For the last few weeks, almost everything on just about every teaching website has given much attention to online teaching and it’s been great.
The latest HLT magazine, for instance, has a new section dedicated to ‘Teaching in Coronavirus times’. On the one hand, all this attention to the new skills teachers need for online teaching is justified, and welcome. We have all (have we not?) been worrying about whether to go synchronous or asynchronous, how to assess learning, and whether or not Zoom is our best option.
Back to normal?
On the other hand, there is a sense that we are just treading water while we wait for a return to normality. Parents and schools (and governments) have been slow in some instances to take up online education. There is evidence that some students don’t want to learn online. Besides, schools open again soon, and we can all just forget about online teaching and get back to work as we all know it.
That things may go back to normal seems like an attractive outcome to me. I’ve been teaching for around 30 years, and I’m pretty familiar with desks and chairs and students in a room. Gee, under a tree will do! Add a whiteboard and a coursebook, and I’m ready for some serious classroom action!
However, it seems increasingly unlikely that we will be going back to ‘normal’. Somehow these last few months will leave at least some indelible marks on our profession.
First of all, there is word that the Coronaviris (and its attendant panic) is not just going to just go away, and schools are a natural epicenter for a community’s fear. Any school (or teacher, or government) that has not made at least some effort towards online learning to offset this new reality stands the risk of being ostracized, or maybe just left behind as the future sweeps across the educational screenscape.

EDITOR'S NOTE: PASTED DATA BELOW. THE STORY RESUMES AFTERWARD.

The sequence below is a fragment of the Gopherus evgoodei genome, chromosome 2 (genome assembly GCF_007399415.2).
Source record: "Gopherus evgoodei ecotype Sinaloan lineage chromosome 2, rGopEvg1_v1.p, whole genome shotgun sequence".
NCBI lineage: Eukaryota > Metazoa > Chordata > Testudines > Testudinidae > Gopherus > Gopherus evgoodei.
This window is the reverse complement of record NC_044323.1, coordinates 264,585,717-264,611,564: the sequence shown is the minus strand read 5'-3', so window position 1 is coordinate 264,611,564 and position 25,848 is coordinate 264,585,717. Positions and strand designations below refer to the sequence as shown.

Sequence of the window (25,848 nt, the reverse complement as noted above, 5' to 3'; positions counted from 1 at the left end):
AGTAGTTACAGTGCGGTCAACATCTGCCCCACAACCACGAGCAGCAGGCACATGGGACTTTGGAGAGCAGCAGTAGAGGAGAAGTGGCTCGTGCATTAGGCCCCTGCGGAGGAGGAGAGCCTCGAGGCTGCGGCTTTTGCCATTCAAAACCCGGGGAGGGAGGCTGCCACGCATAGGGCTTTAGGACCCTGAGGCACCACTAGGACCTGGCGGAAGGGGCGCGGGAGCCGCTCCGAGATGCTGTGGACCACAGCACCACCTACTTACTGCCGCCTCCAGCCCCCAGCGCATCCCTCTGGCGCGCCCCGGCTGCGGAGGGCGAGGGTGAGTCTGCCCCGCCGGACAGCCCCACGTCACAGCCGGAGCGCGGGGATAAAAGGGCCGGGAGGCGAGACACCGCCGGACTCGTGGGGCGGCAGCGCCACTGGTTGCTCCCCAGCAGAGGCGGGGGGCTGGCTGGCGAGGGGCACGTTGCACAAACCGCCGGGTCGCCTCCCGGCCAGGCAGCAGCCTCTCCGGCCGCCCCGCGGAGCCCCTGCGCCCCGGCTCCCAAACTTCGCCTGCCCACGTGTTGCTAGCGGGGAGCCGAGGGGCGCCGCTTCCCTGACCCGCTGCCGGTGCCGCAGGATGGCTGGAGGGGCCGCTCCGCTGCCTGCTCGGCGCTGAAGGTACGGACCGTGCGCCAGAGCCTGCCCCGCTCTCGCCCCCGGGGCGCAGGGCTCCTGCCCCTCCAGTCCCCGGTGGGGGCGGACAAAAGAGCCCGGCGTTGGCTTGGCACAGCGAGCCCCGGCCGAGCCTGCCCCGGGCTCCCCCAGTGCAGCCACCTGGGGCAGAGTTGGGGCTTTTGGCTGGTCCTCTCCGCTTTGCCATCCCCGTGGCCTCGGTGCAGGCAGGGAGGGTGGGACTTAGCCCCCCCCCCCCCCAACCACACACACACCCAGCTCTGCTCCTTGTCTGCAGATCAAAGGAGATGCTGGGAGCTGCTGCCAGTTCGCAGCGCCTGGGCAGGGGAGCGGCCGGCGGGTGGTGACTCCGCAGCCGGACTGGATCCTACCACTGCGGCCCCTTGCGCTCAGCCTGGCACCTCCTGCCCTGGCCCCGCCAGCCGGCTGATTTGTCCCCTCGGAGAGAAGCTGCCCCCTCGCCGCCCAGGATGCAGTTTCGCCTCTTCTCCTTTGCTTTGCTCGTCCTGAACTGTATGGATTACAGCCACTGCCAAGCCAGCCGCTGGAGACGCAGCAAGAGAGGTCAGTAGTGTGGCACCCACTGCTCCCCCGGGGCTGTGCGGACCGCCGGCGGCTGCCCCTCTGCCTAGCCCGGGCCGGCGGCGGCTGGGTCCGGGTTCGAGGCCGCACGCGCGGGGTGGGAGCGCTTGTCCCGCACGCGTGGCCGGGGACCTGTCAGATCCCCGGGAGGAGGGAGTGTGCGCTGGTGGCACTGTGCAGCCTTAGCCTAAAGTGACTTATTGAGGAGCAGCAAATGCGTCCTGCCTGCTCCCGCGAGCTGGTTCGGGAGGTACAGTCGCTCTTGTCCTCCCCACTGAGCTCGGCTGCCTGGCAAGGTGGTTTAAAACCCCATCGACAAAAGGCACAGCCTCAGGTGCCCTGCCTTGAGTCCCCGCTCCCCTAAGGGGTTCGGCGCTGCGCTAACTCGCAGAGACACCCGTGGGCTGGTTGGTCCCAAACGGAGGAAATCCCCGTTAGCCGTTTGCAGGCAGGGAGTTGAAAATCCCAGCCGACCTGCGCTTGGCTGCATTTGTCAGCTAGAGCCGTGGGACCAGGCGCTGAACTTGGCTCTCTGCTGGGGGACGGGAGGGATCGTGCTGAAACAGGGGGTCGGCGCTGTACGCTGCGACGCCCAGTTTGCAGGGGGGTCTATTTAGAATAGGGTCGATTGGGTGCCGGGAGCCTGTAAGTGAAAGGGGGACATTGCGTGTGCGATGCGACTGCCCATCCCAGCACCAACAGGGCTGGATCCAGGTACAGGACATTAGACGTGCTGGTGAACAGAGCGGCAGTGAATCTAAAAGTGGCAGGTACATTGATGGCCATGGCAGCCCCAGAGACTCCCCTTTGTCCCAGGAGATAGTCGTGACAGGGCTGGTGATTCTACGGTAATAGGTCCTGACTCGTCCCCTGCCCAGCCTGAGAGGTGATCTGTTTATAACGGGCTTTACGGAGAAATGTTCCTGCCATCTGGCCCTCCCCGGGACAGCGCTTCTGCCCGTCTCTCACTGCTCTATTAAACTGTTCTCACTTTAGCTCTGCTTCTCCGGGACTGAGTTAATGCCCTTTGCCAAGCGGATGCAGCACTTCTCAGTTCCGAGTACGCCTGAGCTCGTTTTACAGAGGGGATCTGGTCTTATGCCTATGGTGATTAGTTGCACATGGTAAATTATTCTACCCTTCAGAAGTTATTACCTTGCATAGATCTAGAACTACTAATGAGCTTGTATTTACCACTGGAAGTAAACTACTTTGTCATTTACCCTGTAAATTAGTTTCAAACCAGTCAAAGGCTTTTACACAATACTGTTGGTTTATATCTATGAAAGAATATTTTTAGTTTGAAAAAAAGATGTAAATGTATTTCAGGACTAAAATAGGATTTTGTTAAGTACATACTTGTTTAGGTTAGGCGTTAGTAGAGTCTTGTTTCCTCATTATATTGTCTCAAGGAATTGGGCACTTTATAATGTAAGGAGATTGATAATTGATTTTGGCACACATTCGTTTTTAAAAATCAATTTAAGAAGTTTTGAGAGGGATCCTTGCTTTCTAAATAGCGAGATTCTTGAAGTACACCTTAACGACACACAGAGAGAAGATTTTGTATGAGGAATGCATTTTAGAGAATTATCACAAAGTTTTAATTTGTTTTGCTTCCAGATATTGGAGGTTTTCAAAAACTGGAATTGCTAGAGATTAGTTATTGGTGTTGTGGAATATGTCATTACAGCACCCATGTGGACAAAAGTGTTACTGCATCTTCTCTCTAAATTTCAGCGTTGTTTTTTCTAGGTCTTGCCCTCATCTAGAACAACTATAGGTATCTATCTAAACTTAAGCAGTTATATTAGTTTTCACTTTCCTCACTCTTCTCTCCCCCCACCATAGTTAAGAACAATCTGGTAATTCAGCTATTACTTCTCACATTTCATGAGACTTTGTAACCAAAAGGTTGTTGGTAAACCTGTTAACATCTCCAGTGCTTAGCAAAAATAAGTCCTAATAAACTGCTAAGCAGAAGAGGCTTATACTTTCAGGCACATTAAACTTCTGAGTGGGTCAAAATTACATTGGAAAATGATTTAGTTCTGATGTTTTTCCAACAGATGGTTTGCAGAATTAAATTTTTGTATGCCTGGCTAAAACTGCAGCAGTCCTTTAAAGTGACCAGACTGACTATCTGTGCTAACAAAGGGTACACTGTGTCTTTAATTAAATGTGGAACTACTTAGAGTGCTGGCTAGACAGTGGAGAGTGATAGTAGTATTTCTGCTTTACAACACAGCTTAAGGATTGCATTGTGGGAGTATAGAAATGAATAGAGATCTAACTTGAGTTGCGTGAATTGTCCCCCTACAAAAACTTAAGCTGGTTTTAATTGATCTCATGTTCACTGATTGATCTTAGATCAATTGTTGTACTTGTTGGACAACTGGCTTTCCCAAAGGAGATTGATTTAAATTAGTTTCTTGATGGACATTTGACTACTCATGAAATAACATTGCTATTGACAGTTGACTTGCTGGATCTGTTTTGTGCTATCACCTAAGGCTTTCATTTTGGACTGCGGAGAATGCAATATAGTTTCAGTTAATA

Second, the lockdown is likely to have some effect on the way the stakeholders in education (parents, especially) will behave – what is called the effects of forced experimentation.
In January 2014, workers on London’s underground network went on strike, leaving Tube stations closed and commuters stranded for nearly a month. During this period, commuters were forced to explore alternative routes. When the strike ended, it was expected that commuters would take up their default commuting pattern, but many didn’t. The period during which habitual patterns were upset led commuters to experiment with new routes and some apparently discovered more efficient alternatives.
Forced experimentation, like the teaching that we have engaged in during the lock down, helps uncover inefficient habits which are otherwise left unconsidered. The problems caused by habitual sub-optimal behavior patterns on efficiency in a system has been a focus of interest in economics for a long time (like this 1955 paper by Nobel laureate Herbert Simon, or Michael Porter’s hypothesis that imposed constraints enhance a system’s efficiency).
If the research on forced experimentation generalizes to the Covid-19-imposed break in our educational routine, we may find that our dabbling with online education has changed the way people think about computers as a medium for teaching and learning.
It’s possible that teaching, as we knew it in January 2020, may never be the same again. If that’s the case, then we have a real reason to read all these sites offering help and advice so that we don’t get left behind.
We will have to stay in touch with all the Zooms and Flipgrids and Quizlets in their various forms as they come and go, find ways to integrate forvo or raz-kids, reimagine ‘managing our classrooms’ as ‘motivating our students’, and learn how to humanize our teaching through the medium of a computer screen.
Steve has been a teacher and teacher trainer for over 30 years, and is currently a lecturer on the Master’s in TESOL program at King Mongkut’s University of Technology Thonburi in Bangkok.